Well, this time “just played” rather means “recently played”, since this game took place way back in mid-December. My clubmate Michael decided it was time for some Poles vs Swedes action, using his WIP Pikeman’s Lament rules.
I won’t go into any detail concerning these rules since they’re still in a playtesting phase, but suffice to say that they’re based on the Lion Rampant engine and designed for skirmish gaming in the pike and shot period.
This game marked the start of a campaign that will probably run for some time and that takes place during the Swedish-Polish Wars, a period of intense conflict between the two great nations that preceded Sweden’s involvement in the Thirty Years War.
For a more detailed background overview, plus more pictures of this particular game, head on over to Michael’s blog.
So here we are, in the autumn of 1625. The Poles, led by Rotamaster Janosz Kowalski, have enlisted some Flemish lowlifes as cannon fodder/mercenaries (painted and played by Jesper) and are in the middle of a salary discussion when Swedish troops (a mix of Michael’s and Ulf‘s models, played by Ulf and Andy) suddenly emerge from the nearby hamlet.
Two strategic points are of immediate interest to the combatants: the bridge to the right, and the hill in the center of the board. One point of Honour is awarded per turn for holding one of these objectives, and the game will end when one side has 10 points.
Since the Flemish troops are deployed closer to the bridge, the Polish lads quickly advance towards the hill. The Krakow Militia takes the lead, followed by the Haiduks, while the Winged Hussars cover the left flank.
It’s easy work at first and some Honor is scored, but trouble looms on the horizon as the Swedes draw near. Still, nothing that would ruffle any true Militiaman’s feathers.
And meanwhile, the mercenary cavalry has taken up position at the bridge, while their Forlorn Hope wade across the river. This is looking rather promising.
Then the Swedish fusillade begins. And what a wall of lead it is! The whole unit of Militiamen is wiped out in a single stroke, leaving the hill undefended.
The Swedes, smelling the promise of cheap Honour, rush forward. The haiduks seem to suffer from authority issues and refuse to move, while the Hussars are trying to circle the hill in order to avoid the bulk of the Swedish force.
On the left flank, Cossack dragoons lure the Swedish heavy cavalry away from the objective, successfully baiting them several times before suffering heavy losses and withdrawing.
Now the scene is looking grim for the Commonwealth; the Swedes have most of their troops on the hill and push hard towards the bridge. The Flemish sellswords still hold, but for how long? Perhaps we should have allowed them just a tidbit more of that gold…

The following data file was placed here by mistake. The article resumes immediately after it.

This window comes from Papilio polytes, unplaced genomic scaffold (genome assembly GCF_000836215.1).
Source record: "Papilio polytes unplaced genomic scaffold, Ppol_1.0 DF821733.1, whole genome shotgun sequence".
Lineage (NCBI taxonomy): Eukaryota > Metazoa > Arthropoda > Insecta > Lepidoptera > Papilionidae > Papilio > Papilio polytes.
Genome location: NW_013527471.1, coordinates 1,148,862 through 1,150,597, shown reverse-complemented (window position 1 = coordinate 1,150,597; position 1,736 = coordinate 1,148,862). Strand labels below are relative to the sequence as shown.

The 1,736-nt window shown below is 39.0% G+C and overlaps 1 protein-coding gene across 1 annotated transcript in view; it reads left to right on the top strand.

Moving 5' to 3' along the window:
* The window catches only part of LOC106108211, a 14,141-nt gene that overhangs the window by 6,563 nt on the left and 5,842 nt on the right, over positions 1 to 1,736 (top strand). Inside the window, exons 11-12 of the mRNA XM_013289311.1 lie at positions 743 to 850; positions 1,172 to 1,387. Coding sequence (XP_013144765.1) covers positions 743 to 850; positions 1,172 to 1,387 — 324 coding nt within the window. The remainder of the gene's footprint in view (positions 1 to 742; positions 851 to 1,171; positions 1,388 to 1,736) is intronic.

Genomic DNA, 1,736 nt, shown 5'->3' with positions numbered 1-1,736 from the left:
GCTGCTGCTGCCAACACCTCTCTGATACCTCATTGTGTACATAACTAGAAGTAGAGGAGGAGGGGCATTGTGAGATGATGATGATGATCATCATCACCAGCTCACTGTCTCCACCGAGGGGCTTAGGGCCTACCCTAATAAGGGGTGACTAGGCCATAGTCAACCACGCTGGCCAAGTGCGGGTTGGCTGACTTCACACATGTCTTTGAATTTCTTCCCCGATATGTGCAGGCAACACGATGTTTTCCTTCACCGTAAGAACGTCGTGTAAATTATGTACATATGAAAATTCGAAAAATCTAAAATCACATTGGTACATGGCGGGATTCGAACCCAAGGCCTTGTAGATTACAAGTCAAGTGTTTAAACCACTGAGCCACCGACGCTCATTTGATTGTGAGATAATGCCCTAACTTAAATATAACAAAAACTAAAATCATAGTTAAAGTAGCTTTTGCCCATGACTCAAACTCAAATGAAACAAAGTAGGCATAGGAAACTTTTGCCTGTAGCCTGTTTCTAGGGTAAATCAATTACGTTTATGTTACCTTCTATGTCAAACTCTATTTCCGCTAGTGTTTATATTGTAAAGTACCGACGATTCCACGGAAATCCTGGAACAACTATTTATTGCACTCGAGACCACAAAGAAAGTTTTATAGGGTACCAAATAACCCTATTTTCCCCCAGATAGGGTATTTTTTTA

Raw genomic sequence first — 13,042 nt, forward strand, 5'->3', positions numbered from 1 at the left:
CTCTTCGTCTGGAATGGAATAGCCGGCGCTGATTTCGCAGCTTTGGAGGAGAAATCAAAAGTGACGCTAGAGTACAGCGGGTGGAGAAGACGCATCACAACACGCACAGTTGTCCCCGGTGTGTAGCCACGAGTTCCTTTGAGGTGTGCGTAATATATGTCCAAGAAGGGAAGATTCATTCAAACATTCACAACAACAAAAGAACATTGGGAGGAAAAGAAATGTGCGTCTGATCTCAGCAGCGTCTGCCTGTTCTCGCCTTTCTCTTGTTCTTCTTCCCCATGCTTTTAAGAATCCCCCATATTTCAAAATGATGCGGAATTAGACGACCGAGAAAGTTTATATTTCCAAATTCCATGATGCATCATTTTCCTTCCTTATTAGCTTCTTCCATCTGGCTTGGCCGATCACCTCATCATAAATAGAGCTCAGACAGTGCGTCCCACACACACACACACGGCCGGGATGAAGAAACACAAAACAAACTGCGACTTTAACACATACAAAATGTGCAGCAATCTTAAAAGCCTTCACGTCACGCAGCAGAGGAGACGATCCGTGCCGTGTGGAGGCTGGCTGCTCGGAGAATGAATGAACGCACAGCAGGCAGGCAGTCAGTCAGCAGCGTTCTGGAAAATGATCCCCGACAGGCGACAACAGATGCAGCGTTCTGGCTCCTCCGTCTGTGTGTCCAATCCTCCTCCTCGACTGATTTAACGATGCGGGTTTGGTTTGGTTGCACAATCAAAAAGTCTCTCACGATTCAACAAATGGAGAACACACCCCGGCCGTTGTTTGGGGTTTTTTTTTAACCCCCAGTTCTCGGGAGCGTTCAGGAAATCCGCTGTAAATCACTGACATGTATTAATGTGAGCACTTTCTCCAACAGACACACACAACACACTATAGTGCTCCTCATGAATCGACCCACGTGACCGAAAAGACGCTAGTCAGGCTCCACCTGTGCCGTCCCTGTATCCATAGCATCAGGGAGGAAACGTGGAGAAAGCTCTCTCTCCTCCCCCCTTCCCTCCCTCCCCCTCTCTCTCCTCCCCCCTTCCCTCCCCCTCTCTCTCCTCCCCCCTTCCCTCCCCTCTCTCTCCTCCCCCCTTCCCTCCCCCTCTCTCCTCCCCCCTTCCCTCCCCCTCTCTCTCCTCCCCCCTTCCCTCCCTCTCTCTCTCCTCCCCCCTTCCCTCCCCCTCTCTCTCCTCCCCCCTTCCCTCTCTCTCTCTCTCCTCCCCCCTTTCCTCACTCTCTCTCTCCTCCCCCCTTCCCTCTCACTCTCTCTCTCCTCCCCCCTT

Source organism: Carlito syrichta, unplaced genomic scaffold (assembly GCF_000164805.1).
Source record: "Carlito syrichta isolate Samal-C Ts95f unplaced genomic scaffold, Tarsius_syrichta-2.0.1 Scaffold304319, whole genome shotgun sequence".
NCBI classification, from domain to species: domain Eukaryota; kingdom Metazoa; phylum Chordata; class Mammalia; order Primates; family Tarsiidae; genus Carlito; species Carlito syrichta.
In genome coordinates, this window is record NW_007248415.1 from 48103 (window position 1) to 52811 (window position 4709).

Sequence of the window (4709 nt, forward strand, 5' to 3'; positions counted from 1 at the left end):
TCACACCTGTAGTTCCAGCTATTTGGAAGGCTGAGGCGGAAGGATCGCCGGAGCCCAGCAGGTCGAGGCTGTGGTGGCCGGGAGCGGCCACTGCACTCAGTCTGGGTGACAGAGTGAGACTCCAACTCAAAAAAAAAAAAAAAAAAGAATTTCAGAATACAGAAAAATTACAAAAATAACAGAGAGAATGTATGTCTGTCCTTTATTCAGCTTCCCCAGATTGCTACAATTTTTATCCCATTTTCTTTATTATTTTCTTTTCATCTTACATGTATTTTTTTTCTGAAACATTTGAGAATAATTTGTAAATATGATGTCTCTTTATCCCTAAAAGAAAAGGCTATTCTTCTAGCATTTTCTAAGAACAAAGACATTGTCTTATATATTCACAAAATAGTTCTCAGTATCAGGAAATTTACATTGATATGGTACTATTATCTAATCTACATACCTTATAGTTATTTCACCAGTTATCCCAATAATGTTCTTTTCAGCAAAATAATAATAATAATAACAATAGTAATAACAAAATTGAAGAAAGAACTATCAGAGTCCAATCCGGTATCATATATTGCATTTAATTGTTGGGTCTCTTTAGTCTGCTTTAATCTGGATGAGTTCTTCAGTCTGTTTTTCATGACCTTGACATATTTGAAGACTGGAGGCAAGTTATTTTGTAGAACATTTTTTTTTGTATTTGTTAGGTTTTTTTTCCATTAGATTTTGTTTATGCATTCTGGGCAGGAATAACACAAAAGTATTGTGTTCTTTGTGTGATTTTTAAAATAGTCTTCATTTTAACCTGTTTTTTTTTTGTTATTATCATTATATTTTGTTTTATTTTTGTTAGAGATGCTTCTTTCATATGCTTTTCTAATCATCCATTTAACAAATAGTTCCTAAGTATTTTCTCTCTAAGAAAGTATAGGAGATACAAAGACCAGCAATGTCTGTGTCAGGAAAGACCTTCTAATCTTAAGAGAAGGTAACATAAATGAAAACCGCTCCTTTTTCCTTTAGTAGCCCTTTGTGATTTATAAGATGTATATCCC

Anyway, Rotamaster Kowalski comes to the conclusion that skulking around in the bushes is a very un-Polish tactic, and orders his Hussars to charge the hill. Suicidal? There’s no word for that in Polish!
Perhaps the Rotamaster was encouraged by the miraculous fact that reinforcements just arrived – a whole unit of fresh Krakow Militia enter the battlefield and starts a rapid advance towards their countrymen. They come under heavy fire on the way, but the nearby Cossacks soak up most of it. That’s the Commonwealth for you!
And the lads from the Wild Fields really don’t seem to mind – in fact, they are quite encouraged by the turn of events and urge everyone on in the typical Cossack manner – brandishing guns and screaming curses.
Of course, this could have something to do with the fact that the mercenaries are still holding the bridge, scoring us Honour each turn. The Polish side has the lead by several points by now.
The reinforcements are closing in on the hill, where the Hussars are getting ready for a second onslaught. Their first attack was repelled, but they did manage to cause some serious dents in the Swedish lines.
And now they’re at it again, killing off the last of the cavalry and then retreating downhill, allowing the Swedish pike to advance and then slamming into them with full force. A crazy stunt for any cavalry unit, to be sure…
…but their compatriots are cheering them on from the base of the hill, waving those fiery colors and invoking every Pole’s unconditional love for the Motherland…
…until they rout after a sudden cavalry charge. The dishonour!
Angered by this humiliating turn of events, the Hussars actually manage to break the pike unit, and then hold the hill, soaking in Honour. But the Swedish cavalry now turn around and makes a burst of a charge, hoping to drive the tired and decimated Hussars into the ground.
They should have known better. A unit that single-handedly rinsed the hill of Swedish scum and broke a whole unit of pikemen with an uphill, face-on charge obviously has no trouble disposing of yet another bunch of Protestant amateurs.
The hills is ours and Poland triumphs (the Flemish helped out of course, but only thanks to Commonwealth gold). See and learn, Adolphus!
It was a fun and crazily unpredictable game. The scenario mechanic favored aggressive tactics since holding the objectives gave points, but the Poles actually only managed to win by avoiding direct confrontation until the later stages. We were also helped by some lucky dice rolls – especially the one that provided us with reinforcements.
We’ve got another campaign game coming up soon, so stay tuned for more 17th century action!